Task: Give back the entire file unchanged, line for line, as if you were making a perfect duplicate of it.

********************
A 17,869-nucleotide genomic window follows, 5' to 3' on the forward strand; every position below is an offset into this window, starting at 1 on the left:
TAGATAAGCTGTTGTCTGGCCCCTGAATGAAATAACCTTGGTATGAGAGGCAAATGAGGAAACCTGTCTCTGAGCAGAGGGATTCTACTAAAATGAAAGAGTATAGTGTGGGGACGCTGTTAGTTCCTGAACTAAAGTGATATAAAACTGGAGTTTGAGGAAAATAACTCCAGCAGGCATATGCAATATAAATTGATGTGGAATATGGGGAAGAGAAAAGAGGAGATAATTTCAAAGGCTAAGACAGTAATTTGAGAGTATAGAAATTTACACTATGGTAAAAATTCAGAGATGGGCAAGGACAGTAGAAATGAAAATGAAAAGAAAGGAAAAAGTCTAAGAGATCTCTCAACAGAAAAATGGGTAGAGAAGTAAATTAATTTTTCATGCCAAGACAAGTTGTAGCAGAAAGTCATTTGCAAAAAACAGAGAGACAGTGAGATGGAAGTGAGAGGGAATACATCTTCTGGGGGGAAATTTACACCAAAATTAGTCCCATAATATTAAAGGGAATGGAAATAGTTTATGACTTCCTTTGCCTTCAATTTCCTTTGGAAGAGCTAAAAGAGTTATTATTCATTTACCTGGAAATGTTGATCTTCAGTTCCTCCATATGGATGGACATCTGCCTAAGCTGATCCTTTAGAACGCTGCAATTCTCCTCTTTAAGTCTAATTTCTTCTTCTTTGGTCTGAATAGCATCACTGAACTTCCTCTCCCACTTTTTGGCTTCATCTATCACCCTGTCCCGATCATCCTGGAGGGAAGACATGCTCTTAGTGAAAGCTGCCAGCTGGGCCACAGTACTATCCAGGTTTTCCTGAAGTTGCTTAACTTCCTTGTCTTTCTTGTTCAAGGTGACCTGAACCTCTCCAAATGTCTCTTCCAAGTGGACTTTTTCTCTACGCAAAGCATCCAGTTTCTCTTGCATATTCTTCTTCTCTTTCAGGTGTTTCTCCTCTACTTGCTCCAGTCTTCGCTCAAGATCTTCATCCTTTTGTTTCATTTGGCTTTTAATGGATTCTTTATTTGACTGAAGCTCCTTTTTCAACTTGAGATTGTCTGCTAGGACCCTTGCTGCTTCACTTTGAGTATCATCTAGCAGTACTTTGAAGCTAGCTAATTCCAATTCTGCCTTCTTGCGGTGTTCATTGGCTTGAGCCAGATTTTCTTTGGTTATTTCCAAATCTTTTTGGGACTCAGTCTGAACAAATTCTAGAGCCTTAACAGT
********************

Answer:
A 17,869-nucleotide genomic window follows, 5' to 3' on the forward strand; every position below is an offset into this window, starting at 1 on the left:
TAGATAAGCTGTTGTCTGGCCCCTGAATGAAATAACCTTGGTATGAGAGGCAAATGAGGAAACCTGTCTCTGAGCAGAGGGATTCTACTAAAATGAAAGAGTATAGTGTGGGGACGCTGTTAGTTCCTGAACTAAAGTGATATAAAACTGGAGTTTGAGGAAAATAACTCCAGCAGGCATATGCAATATAAATTGATGTGGAATATGGGGAAGAGAAAAGAGGAGATAATTTCAAAGGCTAAGACAGTAATTTGAGAGTATAGAAATTTACACTATGGTAAAAATTCAGAGATGGGCAAGGACAGTAGAAATGAAAATGAAAAGAAAGGAAAAAGTCTAAGAGATCTCTCAACAGAAAAATGGGTAGAGAAGTAAATTAATTTTTCATGCCAAGACAAGTTGTAGCAGAAAGTCATTTGCAAAAAACAGAGAGACAGTGAGATGGAAGTGAGAGGGAATACATCTTCTGGGGGGAAATTTACACCAAAATTAGTCCCATAATATTAAAGGGAATGGAAATAGTTTATGACTTCCTTTGCCTTCAATTTCCTTTGGAAGAGCTAAAAGAGTTATTATTCATTTACCTGGAAATGTTGATCTTCAGTTCCTCCATATGGATGGACATCTGCCTAAGCTGATCCTTTAGAACGCTGCAATTCTCCTCTTTAAGTCTAATTTCTTCTTCTTTGGTCTGAATAGCATCACTGAACTTCCTCTCCCACTTTTTGGCTTCATCTATCACCCTGTCCCGATCATCCTGGAGGGAAGACATGCTCTTAGTGAAAGCTGCCAGCTGGGCCACAGTACTATCCAGGTTTTCCTGAAGTTGCTTAACTTCCTTGTCTTTCTTGTTCAAGGTGACCTGAACCTCTCCAAATGTCTCTTCCAAGTGGACTTTTTCTCTACGCAAAGCATCCAGTTTCTCTTGCATATTCTTCTTCTCTTTCAGGTGTTTCTCCTCTACTTGCTCCAGTCTTCGCTCAAGATCTTCATCCTTTTGTTTCATTTGGCTTTTAATGGATTCTTTATTTGACTGAAGCTCCTTTTTCAACTTGAGATTGTCTGCTAGGACCCTTGCTGCTTCACTTTGAGTATCATCTAGCAGTACTTTGAAGCTAGCTAATTCCAATTCTGCCTTCTTGCGGTGTTCATTGGCTTGAGCCAGATTTTCTTTGGTTATTTCCAAATCTTTTTGGGACTCAGTCTGAACAAATTCTAGAGCCTTAACAGT